Belle de jour
- 1 hr 41 min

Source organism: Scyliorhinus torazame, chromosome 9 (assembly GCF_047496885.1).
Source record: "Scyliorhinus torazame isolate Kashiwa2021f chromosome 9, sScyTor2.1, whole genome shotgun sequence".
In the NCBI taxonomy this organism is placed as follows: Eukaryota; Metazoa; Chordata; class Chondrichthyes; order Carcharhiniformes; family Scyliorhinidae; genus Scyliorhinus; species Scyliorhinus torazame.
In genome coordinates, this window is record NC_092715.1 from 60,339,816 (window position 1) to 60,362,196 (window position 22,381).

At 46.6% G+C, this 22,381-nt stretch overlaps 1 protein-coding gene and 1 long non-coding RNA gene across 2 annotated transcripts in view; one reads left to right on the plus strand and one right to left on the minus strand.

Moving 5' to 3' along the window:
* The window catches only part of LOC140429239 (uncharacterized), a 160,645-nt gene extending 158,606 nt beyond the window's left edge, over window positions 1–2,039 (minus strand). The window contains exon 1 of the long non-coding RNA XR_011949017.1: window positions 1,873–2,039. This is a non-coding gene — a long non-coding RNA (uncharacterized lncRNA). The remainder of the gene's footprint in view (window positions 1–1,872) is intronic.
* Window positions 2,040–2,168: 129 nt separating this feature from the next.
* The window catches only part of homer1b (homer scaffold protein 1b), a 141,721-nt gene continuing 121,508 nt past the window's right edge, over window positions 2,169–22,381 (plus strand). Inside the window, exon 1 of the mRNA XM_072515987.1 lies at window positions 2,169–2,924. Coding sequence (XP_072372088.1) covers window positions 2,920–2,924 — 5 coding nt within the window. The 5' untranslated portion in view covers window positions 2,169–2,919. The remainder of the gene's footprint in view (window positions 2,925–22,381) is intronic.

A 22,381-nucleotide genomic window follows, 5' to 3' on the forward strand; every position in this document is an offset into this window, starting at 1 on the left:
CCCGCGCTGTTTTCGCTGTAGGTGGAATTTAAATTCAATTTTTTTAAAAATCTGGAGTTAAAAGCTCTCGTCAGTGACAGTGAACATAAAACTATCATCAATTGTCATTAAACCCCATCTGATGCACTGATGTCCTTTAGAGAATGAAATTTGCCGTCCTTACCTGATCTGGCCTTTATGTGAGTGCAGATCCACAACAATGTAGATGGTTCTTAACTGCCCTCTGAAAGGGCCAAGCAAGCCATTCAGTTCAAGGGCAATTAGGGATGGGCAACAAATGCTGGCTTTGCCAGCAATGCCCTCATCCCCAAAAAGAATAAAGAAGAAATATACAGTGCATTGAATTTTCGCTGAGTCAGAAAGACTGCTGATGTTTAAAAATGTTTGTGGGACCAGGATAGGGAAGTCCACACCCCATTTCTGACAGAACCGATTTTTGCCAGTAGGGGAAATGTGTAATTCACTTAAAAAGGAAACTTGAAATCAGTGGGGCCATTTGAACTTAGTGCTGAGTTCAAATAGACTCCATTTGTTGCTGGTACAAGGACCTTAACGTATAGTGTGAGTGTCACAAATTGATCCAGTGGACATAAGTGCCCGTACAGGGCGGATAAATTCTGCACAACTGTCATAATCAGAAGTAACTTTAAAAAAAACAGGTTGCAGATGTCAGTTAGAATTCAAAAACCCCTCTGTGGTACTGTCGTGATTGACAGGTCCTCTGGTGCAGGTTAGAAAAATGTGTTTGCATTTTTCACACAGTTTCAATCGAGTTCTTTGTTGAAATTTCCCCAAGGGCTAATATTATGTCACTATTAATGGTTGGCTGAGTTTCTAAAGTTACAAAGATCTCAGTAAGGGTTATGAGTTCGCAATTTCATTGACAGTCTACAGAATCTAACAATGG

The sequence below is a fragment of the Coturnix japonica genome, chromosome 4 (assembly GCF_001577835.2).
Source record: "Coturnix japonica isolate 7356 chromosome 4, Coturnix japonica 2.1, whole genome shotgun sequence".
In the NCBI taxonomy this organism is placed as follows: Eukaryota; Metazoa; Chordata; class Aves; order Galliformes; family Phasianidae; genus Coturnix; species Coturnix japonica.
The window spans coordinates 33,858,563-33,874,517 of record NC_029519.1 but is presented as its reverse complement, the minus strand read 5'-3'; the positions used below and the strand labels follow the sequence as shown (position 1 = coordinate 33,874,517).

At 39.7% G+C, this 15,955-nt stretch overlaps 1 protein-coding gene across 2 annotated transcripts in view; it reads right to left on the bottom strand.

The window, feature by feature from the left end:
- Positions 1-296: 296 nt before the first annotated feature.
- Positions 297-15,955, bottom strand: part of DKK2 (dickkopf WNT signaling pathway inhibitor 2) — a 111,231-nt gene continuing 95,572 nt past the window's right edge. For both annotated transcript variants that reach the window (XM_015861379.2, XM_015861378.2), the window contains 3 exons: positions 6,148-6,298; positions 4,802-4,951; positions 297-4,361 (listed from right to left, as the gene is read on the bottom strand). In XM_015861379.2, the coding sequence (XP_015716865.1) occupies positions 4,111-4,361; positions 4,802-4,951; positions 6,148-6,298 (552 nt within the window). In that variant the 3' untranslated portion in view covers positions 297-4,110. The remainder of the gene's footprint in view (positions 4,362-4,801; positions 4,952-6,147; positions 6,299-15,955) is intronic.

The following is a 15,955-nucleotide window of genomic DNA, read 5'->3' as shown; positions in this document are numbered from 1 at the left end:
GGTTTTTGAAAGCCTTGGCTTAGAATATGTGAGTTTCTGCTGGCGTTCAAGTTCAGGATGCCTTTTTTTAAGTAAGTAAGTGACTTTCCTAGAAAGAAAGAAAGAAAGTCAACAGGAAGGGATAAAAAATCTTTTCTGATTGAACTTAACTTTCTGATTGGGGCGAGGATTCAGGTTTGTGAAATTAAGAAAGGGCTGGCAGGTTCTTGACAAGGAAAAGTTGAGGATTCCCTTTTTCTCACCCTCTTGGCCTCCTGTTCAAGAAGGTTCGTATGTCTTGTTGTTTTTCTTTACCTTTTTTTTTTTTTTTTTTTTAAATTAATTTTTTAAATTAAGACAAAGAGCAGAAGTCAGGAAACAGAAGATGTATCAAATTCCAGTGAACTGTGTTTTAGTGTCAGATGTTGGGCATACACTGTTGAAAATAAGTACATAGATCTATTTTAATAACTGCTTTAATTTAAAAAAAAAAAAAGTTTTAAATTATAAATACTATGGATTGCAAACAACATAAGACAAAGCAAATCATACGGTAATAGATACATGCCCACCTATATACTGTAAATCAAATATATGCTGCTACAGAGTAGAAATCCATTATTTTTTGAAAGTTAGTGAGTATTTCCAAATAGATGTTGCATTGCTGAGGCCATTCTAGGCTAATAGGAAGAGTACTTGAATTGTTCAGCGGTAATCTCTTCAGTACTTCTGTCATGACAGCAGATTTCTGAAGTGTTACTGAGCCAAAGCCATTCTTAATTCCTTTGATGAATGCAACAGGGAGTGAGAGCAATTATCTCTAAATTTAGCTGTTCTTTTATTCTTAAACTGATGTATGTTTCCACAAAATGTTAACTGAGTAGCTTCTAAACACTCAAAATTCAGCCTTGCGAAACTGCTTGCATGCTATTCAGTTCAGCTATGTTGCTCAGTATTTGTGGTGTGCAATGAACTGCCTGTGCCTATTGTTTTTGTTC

Luis Bunuel's 1967 film Belle de Jour tells the story of a beautiful housewife named Severine Serizy, played by Catherine Deneuve, who secretly works at a high-class brothel during the day. Madame Anais (Genevieve Page), who runs the establishment, names her Belle de Jour, the French name for a lily which only blooms during the day. It's also a pun on belle de nuit, which is a lady of the night. Through her double life, Severine gets to live out the deviant sexual fantasies that have caused a rift in the physical relationship between her and her husband, Pierre (Jean Sorel), a handsome doctor. As she sinks deeper into the world of the brothel, Severine is tormented by her husband's seedy friend, Henri Husson (Michel Piccoli), who makes advances on her, and her demanding gangster client, Marcel (Pierre Clementi). Both men threaten to tell the unsuspecting Pierre that his wife is a prostitute. The film alternates between reality and Severine's fantasies of bondage and sadomasochism. Despite its explicit themes, the film contains no actual sex scenes. But as the story descends towards its dark climax, Bunel explores the relationship between sex and violence and the underworld lurking beneath the streets of Paris and the wealthy who live there. Belle de Jour won the Golden Lion for best film at the 1967 Venice Film Festival, as well as the 1968 Bodil Award for Best European Film, and the 1968 French Syndicate of Cinema Critics Award. Based on Joseph Kessel's 1928 novel of the same name, much of it was shot on the Avenue des Champs Elysees in Paris. It was distributed by Robert et Raymond Hakim and Paris Film Productions. Yves Saint Laurent designed a portion of Deneuve's costumes, and the musical score was composed by Michel Magne.